4.2. PED's

4.2.1. While the usage of PED's are prohibited in the context of competition athletes are still known to partake of them in order to achieve a "leg up" on the competition

4.3. Drug Use

4.3.1. While the use of drugs, like PED's are prohibited, if an athlete is good enough the usage of such drugs can be ignored. The clearest of these examples being Lawrence Taylor of the New York Giants

5. Violence in Sport

5.1. On the field violence

5.1.1. Violence on the field is not only embraced, but also expected so long as it falls within the rules and flow of the game. If the violence does not fall within the guidelines then the athlete in question will often face backlash. Example of good Ray Lewis and Lawrence Taylor made their careers of being violent and aggressive Example of Bad Myles Garrett when he struck Mason Rudolph with his own helmet

5.2. Off the field violence

5.2.1. Off the field violence is almost never accepted by the fans and even if the fans accept then the coach or head of the team will often dole out punishment "The same thing that gets you drafted to play on Sunday is the same thing that'll get you arrested on Monday."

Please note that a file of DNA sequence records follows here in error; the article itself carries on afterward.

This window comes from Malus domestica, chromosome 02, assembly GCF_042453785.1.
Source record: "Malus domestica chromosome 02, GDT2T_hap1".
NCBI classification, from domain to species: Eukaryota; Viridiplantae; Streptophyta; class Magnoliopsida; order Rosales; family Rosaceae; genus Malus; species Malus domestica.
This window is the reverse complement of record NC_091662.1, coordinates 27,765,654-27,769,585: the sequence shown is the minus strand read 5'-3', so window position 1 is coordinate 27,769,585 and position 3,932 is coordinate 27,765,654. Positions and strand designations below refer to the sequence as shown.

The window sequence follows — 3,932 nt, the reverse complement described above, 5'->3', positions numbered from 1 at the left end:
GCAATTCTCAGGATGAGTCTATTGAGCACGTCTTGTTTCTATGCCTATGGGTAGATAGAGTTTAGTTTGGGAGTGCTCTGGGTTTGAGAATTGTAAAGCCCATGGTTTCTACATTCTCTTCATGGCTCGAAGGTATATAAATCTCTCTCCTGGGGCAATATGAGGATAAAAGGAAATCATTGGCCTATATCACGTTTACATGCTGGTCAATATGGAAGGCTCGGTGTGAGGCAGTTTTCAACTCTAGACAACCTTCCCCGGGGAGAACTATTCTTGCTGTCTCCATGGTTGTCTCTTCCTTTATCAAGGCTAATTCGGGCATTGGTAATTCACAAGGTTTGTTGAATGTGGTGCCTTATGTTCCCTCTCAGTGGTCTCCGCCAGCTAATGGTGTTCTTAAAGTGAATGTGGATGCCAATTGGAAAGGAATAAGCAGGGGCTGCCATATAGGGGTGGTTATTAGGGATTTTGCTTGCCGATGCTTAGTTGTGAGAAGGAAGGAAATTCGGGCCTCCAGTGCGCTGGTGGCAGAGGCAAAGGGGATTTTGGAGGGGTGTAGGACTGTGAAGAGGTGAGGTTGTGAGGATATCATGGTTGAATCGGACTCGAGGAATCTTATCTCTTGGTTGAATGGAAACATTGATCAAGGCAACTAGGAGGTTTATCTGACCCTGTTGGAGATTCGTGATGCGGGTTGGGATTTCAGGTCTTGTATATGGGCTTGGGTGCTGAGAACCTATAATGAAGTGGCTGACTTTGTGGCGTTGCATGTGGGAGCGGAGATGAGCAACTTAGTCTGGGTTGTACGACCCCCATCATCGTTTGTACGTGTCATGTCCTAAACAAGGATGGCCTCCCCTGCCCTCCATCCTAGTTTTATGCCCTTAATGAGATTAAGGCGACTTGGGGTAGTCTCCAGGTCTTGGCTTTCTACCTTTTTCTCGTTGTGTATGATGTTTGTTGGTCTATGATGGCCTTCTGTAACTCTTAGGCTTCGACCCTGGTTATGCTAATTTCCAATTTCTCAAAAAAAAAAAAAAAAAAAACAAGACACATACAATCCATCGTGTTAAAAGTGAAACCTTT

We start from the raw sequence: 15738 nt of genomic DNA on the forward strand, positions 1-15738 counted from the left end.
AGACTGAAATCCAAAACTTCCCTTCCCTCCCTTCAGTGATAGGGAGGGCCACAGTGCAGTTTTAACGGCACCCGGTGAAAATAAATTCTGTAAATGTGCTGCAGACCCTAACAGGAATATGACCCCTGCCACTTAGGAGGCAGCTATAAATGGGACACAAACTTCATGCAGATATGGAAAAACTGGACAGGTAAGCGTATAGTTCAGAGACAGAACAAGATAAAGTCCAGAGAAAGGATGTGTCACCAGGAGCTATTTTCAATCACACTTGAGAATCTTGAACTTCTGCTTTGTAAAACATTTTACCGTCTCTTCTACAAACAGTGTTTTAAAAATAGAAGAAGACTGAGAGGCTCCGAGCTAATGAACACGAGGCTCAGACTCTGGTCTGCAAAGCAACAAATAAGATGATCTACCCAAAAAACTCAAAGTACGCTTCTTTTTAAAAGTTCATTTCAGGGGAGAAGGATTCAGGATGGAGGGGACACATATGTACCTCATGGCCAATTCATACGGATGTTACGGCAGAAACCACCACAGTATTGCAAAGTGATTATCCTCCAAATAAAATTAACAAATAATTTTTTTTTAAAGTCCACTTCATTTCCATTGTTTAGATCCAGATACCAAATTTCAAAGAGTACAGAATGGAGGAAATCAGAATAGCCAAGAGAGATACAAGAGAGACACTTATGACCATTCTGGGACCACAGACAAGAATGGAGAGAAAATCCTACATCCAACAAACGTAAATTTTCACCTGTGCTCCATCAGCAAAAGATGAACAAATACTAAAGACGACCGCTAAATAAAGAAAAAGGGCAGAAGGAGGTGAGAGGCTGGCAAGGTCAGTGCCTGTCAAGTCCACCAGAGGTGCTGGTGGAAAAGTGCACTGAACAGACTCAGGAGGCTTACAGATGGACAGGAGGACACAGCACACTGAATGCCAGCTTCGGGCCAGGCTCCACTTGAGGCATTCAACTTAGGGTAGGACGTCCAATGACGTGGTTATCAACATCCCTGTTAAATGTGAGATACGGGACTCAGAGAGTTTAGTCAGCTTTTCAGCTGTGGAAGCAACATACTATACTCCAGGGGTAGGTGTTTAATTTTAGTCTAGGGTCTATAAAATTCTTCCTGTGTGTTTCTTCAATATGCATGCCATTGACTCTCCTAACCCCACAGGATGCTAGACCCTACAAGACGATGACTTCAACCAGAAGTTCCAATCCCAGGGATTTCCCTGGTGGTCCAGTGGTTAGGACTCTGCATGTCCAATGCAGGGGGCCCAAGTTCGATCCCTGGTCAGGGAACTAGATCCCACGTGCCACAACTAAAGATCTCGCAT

5.3. Spectator Violence

5.3.1. Spectators can become violent towards the rival team, rival fans, or their own team if they aren't performing to expectations. In doing so they cause brawls, throwing slurs, sometimes property damage as well.

6. Technology In Sport

6.1. Social Media

6.1.1. Athletes and their fans now have more communication than ever which can have positive and negative consequences depending on how it is used Social media can promote an athlete's beneficial exploits and lead to a closer connection with their team and communithy In negative cases such as Antonio Brown, social media can cause a rift between an organization and an athlete or a fan base

6.2. Medical

6.2.1. From injury prevention, to improved performance, even to medical rehabilitation technology has extended the careers and lives of athletes

6.3. Performance